The country’s main daily, Jordan Times, hailed the elections as a step forward for democracy, while cautioning the new parliamentarians of the challenges that lie ahead: “When all is counted and accounted for, it can be said that yesterday’s elections were a success. For democracy, for citizens who availed themselves of the civic right to vote and for the organisers. At the end of the day, the legislative elections were a contest between those determined to make their voice heard, in the hope that things will change to the better in the country, and those who used their democratic right to boycott the process either because it did not suit their interests or in protest at the Elections Law....Parliamentarians need to understand that winning a seat is not an end in itself. It is the beginning of an arduous process during which they need to prove that they deserve the trust of the people and that they are up to the challenges of the times.”
In another Jordan Times article, Taylor Luck describes the Islamist presence as a ‘non-factor,’ while conceding that, given domestic challenges and the weak economy, their influence is bound to grow in the future: “After witnessing a regional resurgence, Islamist movements are to have little impact as Jordanians head to the polls on Wednesday, with internal divisions and boycotts leaving citizens with a field dominated by independent and tribal candidates. Despite their absence in this year’s polls, observers and voters say due to growing public frustration over corruption and weak political parties, local Islamist movements are likely only to gain in popularity in years to come. In contrast to the rise in power through the ballot box in Tunisia, Egypt and Morocco, Islamists have largely been no-shows in Jordan’s parliamentary elections.”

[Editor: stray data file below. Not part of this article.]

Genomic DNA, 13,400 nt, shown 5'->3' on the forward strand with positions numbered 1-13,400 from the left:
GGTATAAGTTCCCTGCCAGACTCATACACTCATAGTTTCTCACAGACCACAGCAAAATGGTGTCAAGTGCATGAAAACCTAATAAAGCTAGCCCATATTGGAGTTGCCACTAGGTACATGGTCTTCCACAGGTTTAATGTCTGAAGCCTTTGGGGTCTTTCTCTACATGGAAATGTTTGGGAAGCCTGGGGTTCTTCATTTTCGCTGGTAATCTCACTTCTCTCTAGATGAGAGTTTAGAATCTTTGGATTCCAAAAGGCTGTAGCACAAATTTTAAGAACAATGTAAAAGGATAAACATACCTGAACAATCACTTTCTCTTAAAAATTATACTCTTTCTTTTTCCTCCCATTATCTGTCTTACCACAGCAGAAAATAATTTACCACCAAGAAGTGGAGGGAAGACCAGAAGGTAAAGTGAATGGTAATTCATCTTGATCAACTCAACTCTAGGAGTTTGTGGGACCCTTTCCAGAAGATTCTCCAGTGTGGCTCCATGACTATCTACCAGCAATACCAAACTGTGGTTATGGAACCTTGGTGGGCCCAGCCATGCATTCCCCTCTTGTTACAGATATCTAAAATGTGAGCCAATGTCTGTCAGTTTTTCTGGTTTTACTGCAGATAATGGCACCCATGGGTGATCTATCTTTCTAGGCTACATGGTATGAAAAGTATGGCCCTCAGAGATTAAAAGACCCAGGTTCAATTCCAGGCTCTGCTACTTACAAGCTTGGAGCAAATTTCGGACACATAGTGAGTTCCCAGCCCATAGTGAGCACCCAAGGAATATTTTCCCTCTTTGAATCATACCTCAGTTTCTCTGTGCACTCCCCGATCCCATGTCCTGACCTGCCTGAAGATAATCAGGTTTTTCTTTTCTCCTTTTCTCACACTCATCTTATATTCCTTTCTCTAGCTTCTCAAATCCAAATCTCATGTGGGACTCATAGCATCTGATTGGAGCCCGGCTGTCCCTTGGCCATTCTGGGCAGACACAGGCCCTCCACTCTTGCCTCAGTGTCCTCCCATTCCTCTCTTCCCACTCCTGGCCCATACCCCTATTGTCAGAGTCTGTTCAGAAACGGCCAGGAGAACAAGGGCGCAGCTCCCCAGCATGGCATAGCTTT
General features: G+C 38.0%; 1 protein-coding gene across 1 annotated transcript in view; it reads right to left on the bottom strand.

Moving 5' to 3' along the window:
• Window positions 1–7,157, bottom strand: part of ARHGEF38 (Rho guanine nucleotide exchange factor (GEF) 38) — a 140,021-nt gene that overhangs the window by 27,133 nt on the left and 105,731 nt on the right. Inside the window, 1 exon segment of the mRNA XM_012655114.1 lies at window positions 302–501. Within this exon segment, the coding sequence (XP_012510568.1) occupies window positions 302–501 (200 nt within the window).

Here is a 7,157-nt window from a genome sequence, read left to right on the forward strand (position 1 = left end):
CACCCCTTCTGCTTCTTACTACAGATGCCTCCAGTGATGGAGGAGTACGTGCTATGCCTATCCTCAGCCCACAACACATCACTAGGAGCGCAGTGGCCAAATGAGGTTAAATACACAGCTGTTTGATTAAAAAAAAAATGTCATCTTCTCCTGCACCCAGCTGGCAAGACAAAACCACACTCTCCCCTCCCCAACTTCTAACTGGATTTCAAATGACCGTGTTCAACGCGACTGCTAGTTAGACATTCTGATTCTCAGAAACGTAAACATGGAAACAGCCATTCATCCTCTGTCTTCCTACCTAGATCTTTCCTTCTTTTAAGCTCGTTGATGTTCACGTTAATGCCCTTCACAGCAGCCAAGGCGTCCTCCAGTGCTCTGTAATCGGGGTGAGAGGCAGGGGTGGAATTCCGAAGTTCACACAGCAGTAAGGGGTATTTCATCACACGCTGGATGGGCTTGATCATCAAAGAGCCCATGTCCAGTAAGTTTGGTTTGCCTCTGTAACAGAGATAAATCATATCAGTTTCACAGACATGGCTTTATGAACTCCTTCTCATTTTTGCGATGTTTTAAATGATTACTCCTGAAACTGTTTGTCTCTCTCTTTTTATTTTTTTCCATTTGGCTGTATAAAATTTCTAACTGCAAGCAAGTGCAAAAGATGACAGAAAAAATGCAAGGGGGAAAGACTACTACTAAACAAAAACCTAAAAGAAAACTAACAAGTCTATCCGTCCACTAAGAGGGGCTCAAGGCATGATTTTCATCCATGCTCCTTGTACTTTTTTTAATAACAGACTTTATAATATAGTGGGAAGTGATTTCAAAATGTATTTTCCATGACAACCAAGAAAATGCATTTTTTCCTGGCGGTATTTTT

Others, like the Arab Times editor-in-chief Ahmed Al-Jarallah, have no doubt though that, by calling their bluff and holding new elections as the Muslim Brotherhood had demanded, Jordan’s king has exposed the Brotherhood’s lack of real popular support: “The malicious protests and campaigns that the Muslim Brotherhood has launched against the Jordanian government continued despite the decision of King Abdallah II to implement reforms and his determination to lead his country towards the Promised Land. He amended the electoral system, so the next elections will be held under the one-vote system. The fact that 70 percent of the Jordanian registered voters support the decision has unmasked the opportunity-seeking group....the Brotherhood remains isolated in its decision to boycott the elections, similar to what happened in Kuwait, because they have realized their popularity has waned drastically.”
But few believe that the Muslim Brotherhood’s challenge to the monarchy in Jordan will end with these elections. For Al-Hayat’s George Semaan, the elections only buy more time for both camps, acting as “a stop while awaiting Syria.... It is a stage of waiting and passing time, as both parties — the regime and the Muslim Brotherhood — are preparing for the phase that will follow the last round in Syria, one which has become imminent....they cannot be perceived as an event which will alleviate the opposition’s pressures, considering that the upcoming council will not be able to shut down the opposition arenas, while the latter will not be able to mobilize additional forces. Both sides involved in the standoff in Jordan need to buy time, and consequently a station in which they can wait until the situation becomes clear in the entire region.”